Pan fried Titicaca rainbow trout.

by Chef Noly and Bella
(Chicago, Illinois and Santa Cruz, Bolivia)

Monument to Eduardo Avaroa in Copacabana, Lake Titicaca

Monument to Eduardo Avaroa in Copacabana, Lake Titicaca

Bolivia may not have access to the sea but there is always delicious trout from Lake Titicaca. Along the drive to Copacabana you can enjoy trout cooked in a variety of ways in restaurants that jut out over the lake. One of the most memorable moments I had in Bolivia was eating pan fried trout while enjoying an unobstructed view of the lake at one of these restaurants.



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Jul 08, 2010
Pan fried Titicaca rainbow trout
by: BoliviaBella

Lake Titicaca, at 3,812 m (12,500 ft) above sea level is the highest commercially navigable lake in the world. By volume of water it is also the largest lake in South America. Lake Titicaca lies on the border of Peru and Bolivia, with each country claiming ownership of roughly half the lake. On the Peruvian side, the lake averages 500-600 feet in depth, but on the Bolivian side reaches depths of over 900 feet. Numerous rivers feed the lake waters. One small river, the Desaguadero, is Lake Titicaca's only outlet and it drains under 5% of the lake's excess waters. The rest is lost through evaporation. The lake level fluctuates, growing in volume during the rainy season and receding during the dry season. However, today Lake Titicaca is at record low levels.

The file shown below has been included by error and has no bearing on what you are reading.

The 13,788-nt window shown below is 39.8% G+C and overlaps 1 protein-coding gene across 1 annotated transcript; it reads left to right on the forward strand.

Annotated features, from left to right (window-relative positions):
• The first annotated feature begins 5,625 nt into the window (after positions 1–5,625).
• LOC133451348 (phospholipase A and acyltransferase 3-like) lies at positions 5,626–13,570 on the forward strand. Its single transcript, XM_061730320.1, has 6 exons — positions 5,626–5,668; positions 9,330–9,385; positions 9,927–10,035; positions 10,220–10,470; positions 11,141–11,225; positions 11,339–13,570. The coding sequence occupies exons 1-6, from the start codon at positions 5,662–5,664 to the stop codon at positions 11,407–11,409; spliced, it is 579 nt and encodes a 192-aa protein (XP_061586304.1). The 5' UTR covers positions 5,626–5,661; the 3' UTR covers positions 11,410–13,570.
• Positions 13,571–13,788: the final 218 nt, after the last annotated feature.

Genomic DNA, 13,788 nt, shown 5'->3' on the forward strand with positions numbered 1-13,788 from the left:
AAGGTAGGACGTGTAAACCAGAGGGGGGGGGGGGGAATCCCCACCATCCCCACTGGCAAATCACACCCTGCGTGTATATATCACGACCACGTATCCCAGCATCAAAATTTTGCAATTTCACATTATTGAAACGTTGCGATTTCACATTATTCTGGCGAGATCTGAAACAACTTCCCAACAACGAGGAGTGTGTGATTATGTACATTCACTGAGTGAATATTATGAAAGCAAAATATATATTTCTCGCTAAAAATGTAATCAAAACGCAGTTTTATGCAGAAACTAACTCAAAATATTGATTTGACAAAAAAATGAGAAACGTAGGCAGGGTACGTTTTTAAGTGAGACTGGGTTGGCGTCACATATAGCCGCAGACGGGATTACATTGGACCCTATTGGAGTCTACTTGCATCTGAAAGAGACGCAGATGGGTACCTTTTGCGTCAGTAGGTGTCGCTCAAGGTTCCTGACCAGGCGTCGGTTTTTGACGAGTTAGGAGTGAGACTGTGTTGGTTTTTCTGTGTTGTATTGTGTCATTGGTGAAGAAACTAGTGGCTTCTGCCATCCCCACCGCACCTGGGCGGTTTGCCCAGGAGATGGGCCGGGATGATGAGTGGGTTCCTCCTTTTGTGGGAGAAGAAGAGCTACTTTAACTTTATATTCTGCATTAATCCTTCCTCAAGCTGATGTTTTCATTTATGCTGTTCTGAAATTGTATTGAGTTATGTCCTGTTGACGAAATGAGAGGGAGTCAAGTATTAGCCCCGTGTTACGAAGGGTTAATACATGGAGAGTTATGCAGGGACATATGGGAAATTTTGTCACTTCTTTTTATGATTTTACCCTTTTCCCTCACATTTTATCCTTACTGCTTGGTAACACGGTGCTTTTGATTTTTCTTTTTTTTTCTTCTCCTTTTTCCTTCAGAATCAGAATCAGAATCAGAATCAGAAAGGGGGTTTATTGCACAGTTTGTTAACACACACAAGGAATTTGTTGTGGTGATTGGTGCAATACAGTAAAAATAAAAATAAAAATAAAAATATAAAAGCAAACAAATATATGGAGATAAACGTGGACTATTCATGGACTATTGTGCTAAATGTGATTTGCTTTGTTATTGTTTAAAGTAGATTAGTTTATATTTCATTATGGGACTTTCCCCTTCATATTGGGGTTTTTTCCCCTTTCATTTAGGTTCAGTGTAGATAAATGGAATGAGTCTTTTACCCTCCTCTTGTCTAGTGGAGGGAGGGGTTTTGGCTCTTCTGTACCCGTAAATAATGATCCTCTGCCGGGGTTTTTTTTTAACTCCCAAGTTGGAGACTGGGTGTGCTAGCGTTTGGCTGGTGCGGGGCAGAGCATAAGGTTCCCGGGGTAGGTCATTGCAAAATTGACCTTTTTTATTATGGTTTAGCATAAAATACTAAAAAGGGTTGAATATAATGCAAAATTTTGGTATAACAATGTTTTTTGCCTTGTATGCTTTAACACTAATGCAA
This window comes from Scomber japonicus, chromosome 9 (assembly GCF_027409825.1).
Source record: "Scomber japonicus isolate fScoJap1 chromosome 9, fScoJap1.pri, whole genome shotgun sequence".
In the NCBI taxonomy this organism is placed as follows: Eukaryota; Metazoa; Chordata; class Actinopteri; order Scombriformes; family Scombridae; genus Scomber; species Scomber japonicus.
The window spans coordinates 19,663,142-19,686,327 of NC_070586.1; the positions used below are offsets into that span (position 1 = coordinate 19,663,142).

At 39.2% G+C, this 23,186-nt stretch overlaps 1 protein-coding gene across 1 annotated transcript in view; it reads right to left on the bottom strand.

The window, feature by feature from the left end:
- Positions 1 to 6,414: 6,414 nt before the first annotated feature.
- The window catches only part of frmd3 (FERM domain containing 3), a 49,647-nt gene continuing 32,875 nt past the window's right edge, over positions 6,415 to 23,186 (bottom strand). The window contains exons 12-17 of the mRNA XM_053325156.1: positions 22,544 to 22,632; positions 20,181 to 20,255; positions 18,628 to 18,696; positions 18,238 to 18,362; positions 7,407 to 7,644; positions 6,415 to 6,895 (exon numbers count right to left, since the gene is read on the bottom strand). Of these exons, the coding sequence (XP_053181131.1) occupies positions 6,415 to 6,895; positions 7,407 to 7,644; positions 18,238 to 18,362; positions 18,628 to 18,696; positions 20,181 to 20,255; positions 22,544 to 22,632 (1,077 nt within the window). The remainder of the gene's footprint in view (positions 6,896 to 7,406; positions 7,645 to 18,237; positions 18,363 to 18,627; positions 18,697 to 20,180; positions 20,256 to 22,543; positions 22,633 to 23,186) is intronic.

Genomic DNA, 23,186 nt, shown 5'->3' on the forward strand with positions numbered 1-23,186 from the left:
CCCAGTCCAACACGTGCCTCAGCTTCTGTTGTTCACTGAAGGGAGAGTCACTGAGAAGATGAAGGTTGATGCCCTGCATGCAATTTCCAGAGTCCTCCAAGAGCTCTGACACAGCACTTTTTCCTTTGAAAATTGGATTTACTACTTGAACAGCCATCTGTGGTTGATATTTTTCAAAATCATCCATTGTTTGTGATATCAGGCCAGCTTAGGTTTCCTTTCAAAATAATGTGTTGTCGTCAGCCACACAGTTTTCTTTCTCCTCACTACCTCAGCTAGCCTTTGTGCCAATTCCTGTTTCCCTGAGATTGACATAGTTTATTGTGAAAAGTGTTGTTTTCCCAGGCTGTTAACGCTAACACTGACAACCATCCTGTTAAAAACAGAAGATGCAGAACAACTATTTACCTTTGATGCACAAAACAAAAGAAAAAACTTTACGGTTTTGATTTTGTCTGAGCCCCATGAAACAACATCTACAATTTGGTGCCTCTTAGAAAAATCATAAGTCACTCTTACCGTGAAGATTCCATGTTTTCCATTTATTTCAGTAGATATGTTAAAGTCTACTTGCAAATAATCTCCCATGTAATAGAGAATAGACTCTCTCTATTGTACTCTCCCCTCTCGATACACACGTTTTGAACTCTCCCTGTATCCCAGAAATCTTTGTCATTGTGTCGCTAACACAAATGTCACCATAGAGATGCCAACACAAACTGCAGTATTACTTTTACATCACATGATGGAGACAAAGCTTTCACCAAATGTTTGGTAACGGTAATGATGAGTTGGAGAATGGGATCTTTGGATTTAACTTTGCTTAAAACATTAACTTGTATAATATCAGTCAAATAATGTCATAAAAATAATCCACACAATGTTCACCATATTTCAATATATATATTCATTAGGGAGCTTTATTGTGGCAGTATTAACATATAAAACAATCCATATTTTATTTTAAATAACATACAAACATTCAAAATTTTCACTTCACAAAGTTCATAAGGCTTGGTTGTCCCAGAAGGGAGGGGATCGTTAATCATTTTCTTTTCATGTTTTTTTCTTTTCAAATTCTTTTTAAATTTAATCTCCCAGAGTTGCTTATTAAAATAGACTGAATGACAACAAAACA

Lake Titicaca is thought to be at least 2 million years old and it is believed its waters used to cover a much greater area, including the distant Uyuni Salt Flats. The lake doesn't have a great variety of fish and is also home to one of the world's largest frog species, the Telmatobius, which averages about a foot long, but has been found to reach up to two feet in length in deeper waters. Trout were introduced into the lake in 1939 and today there is nothing more delicious than a big piping hot plate of Titicaca rainbow trout with rice and salad right on the lake shore. You can't get fresher than trout straight from the water to the grill and the nippy cold weather makes enjoying hot grilled trout outside especially tasty!

Bolivia celebrated Día del Mar (Day of the Sea) yesterday as it does every year on the 23rd of March. Even though Bolivia is a landlocked nation, it has a navy! You can see the Bolivian Naval Academy on the shores of Lake Titicaca. Chef Noly has shared something about Bolivian history to help you understand why a country with no ocean celebrates Day of the Sea.

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